Al Lemieux – Jonathan Seff’s “Play Anything” ( Playlist , May 2005 ) came two months too late for me. That’s how long I’ve been trying to open some AVI files that used an old Intel Indeo 2.1 codec. I tried converting them using a slew of applications on both a PC and a Mac; I posted questions on major video-discussion boards—all to no avail. Turns out the video files were created on a PC running Windows 3.1. I haven’t tried the VLC Media Player yet, but I’m planning to give it a go. Thanks for the good article.
How to Download an OS
Jose Doniga – I recently bought a new iPod mini. I followed the instructions, loaded the software, and then connected the iPod mini to the computer. Nothing happened. So I looked up the system requirements. Turns out that while iTunes and the iPod software are both current, my operating system isn’t; the iPod requires Mac OS X 10.3.4, but I have only 10.3. I really wanted to make this work, so I decided to update to OS X 10.3.9. The problem: it’s a 117MB download and I have dial-up service. After three hours, only 50MB had downloaded. Not wanting to tie up our telephone for that long, I disconnected. But what do I do now? Return the iPod? Apple should include the Mac OS update on the CD that comes with the iPod.
So Long, Paper
Bakari Chavanu – I agree with Jason Snell when he says that the Internet hasn’t replaced the printed word ( From the Editor’s Desk , May 2005 ). But I happened to read that column in digital form, using Zinio Reader, which came installed on my Mac mini. I find that it’s a nicely interactive way to read the articles, complete with links to the sites mentioned. Now I’m considering switching to the digital format, which would allow me to keep each issue on my computer and organize PDF files of individual pages for future reference.
Apple versus ASP
Tyler Regas – In response to reader Tom Dalton’s letter “Mac Off the Web?” ( Feedback , May 2005 ), in which he blames Apple for OS X’s incompatibility with a “growing number of Web pages [that] use ASP (Active Server Pages) apps”—his real problem is with ActiveX controls, a PC-only technology. ASP—much like PHP or Apple’s own Web Objects—creates pages on-the-fly when they are requested. The client doesn’t have to process these pages. ActiveX controls, on the other hand, are small applets that run scripts on the client, and are Windows-only.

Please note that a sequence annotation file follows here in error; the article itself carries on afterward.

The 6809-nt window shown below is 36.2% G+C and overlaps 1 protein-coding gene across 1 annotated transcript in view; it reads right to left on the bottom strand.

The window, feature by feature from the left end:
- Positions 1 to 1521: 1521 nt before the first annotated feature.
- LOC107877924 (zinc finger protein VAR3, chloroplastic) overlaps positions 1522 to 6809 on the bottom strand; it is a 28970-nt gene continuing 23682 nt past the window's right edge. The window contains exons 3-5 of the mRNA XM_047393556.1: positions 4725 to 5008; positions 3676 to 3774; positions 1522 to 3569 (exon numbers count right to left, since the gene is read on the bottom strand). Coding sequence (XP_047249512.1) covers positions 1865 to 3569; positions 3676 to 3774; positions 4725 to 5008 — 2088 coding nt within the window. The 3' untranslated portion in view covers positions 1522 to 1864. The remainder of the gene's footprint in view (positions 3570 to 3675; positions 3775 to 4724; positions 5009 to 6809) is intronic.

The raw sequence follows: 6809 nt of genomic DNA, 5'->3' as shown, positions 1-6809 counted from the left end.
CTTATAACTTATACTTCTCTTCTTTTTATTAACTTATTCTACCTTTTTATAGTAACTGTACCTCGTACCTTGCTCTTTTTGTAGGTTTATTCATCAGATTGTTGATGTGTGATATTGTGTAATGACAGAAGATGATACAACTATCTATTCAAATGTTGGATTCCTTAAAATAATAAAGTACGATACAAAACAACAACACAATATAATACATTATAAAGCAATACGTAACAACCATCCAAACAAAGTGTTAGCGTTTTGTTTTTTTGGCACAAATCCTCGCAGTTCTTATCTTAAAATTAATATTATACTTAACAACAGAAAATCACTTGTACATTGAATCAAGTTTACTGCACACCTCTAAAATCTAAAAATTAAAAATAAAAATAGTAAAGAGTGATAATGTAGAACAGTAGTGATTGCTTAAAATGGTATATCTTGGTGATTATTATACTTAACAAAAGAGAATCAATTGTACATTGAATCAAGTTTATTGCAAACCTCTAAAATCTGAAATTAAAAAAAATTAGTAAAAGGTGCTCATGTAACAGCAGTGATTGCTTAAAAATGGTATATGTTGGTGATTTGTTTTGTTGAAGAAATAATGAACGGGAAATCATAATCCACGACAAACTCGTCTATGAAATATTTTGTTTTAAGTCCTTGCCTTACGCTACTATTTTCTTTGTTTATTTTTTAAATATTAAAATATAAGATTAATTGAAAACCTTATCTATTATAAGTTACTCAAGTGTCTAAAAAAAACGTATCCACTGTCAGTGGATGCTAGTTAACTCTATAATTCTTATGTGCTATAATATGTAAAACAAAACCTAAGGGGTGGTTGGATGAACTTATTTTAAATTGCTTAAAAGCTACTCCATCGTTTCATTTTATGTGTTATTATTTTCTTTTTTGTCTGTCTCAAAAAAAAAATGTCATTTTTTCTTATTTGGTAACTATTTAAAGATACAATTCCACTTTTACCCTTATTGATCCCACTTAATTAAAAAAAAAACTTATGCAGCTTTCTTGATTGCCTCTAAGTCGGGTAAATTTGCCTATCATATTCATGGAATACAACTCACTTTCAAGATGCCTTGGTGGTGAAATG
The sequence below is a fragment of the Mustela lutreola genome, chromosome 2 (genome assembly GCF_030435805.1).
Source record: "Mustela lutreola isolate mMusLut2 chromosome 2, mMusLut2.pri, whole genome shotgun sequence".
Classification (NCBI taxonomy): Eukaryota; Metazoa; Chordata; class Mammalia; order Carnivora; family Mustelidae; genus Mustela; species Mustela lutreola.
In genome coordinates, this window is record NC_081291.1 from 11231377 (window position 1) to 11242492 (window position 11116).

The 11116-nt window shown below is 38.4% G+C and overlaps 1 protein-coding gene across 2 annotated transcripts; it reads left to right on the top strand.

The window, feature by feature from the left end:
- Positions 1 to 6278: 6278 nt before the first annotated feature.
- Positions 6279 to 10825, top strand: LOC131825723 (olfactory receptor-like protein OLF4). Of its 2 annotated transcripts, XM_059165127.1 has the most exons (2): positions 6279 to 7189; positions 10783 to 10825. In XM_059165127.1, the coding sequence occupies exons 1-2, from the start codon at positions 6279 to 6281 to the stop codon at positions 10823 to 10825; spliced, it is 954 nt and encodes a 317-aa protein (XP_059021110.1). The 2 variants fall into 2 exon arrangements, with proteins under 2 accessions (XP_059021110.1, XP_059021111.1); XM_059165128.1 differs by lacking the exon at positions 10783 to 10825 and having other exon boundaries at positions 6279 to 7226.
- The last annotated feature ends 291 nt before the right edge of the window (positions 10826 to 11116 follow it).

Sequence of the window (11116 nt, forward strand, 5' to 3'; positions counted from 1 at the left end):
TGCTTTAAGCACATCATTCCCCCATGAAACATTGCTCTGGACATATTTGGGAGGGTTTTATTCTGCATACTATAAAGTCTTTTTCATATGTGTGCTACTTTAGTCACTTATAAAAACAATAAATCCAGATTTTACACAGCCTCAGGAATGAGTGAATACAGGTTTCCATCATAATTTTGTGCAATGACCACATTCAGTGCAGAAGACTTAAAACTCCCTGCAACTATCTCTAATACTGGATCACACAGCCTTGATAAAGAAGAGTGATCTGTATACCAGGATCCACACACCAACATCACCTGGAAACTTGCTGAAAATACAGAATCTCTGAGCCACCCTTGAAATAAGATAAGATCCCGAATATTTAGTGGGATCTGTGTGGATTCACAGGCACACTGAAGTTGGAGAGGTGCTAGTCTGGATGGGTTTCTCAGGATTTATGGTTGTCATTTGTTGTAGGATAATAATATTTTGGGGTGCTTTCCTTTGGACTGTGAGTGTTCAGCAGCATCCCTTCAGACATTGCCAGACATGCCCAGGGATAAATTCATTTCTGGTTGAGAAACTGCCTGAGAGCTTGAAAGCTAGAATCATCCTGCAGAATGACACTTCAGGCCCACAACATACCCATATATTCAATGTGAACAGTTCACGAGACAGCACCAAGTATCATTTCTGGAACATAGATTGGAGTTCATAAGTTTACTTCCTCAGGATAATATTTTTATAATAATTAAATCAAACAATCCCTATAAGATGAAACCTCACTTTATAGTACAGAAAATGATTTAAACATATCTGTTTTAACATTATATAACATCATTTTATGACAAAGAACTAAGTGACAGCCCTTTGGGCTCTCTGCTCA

Who Burns Your Music?
Bob Weaver – In “Napster’s Bad Math” ( Mac Beat , May 2005), Jonathan Seff writes that “you own anything you get from iTunes.” This is not really true. You are simply licensing the song—you are bound by the terms of the license agreement, which limits what you can do with that song. Whoever owns the copyrights owns the song itself and the recording. I think this is an important distinction to make when discussing online music services. None of the services, to my knowledge, actu-ally transfers ownership of the copyrights to customers.
Change Is Good
J. Reviere – The May issue just arrived, and I like the changes you’ve made. I like the nuts-and-bolts how-tos. I like to make my Macs more useful. Your new direction is much appreciated.